“Orca circles, hard and lean”: Steven Brust’s Orca

Orca was the first Dragaera book I had to wait for—all the others up to this point were out when I started reading. This is one of the ones I loved straight away. It’s set in what I’m calling in the main continuity, following on fairly directly from Athyra—by which I mean that I’d be very surprised if there were a book set between them. (I wouldn’t faint from astonishment, because honestly, Brust has surprised me so many times in this series and made it work that I wouldn’t put anything past him.) I was going to say that Orca would be a terrible place to start, and certainly it contains spoilers for everything up to this point, as well as many fascinating revelations and reversals, but I don’t know, for some people it might be a great introduction to the series. These books are so smart and complicated and subtle, I’m really glad that they sell well. Whenever I feel irritated with the concept of genre fantasy I think of the success of the Vlad books as evidence that you can get away with doing something different and exciting with it.

Spoilers: I mean it!

Orca alternates first person points of view between Vlad and Kiera the Thief, who is revealed at the end to be Sethra Lavode in disguise. I’d never have guessed—even re-reading here, I don’t notice the things that give her away to Vlad, and generally I don’t see it in the other books. It doesn’t feel wrong, but… very odd. It makes sense of some things. There is a lot of “I teleported home” or “to a place where I could…” which with the context is clearly Dzur Mountain, but which you can’t tell without. It’s more of that Agyar-shadow-space expectation-shaping by misdirection. Kiera/Sethra’s sections are narrated to Cawti—at least, mostly. She says she’s leaving things out, and we don’t know if she tells Cawti about her true identity. At the very end there’s one mention of the child Vlad Norathar—a child Vlad doesn’t know about, and with which she must have been pregnant at the end of Phoenix.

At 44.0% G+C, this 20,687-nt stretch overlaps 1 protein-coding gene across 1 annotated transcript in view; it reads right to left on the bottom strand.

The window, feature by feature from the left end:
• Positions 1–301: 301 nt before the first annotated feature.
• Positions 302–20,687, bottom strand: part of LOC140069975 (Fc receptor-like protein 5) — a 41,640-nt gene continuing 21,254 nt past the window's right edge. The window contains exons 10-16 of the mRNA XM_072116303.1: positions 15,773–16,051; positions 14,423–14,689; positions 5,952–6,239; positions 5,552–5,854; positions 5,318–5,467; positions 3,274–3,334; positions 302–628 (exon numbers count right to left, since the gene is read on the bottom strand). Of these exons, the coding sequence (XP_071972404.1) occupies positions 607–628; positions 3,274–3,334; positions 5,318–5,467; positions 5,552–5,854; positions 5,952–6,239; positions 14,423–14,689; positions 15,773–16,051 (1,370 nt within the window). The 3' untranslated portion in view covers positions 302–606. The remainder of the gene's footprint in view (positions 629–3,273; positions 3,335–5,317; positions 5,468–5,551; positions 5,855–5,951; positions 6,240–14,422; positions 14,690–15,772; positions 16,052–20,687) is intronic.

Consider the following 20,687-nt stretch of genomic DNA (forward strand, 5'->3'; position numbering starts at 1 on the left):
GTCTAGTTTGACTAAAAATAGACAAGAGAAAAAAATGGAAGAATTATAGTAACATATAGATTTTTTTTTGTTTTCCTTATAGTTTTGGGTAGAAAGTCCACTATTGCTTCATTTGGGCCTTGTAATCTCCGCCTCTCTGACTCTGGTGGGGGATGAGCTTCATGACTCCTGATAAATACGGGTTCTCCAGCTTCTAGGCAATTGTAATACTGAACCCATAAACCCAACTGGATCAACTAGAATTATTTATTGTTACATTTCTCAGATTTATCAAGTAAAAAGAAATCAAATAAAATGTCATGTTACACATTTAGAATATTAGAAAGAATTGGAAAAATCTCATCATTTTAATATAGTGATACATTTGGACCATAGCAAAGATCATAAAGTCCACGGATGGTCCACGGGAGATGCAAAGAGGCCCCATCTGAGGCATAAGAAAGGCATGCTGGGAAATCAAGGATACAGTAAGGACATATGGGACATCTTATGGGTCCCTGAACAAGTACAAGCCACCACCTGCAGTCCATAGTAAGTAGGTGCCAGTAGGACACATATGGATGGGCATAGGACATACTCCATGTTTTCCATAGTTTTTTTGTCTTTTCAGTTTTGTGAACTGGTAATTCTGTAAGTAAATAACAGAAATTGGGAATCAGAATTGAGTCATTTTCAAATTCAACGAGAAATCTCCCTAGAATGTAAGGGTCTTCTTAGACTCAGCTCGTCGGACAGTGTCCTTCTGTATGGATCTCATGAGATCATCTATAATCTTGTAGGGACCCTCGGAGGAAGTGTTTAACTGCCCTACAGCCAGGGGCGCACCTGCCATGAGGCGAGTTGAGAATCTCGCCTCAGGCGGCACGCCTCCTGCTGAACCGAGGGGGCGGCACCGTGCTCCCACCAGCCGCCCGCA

Vlad is on top form throughout Orca, wisecracking, conversing and with Loiosh, and after Athyra I was very glad to have his voice back. Yet as his parts are related to Kiera/Sethra and not to mysterious metal boxes or whatever, he’s different. Orca are capitalists and sailors. He doesn’t go on any ships, but he spends the whole book acting like an Orca, tangled up in business, trying to untangle the complicated business affairs of a dead Orca, Fyres, to sort out the property rights of a woman who is trying to cure Savn. The whole complicated property scam sounds remarkably like what happened to the US mortgage market last year, which is impressive for a book published in 1996. It’s interesting—the whole plot of Orca is very interesting, especially as the implications widen and widen.

Savn’s partial recovery is encouraging, but I do hope we see him again.

Jo Walton is a science fiction and fantasy writer. She’s published eight novels, most recently Half a Crown and Lifelode, and two poetry collections. She reads a lot, and blogs about it here regularly. She comes from Wales but lives in Montreal where the food and books are more varied.


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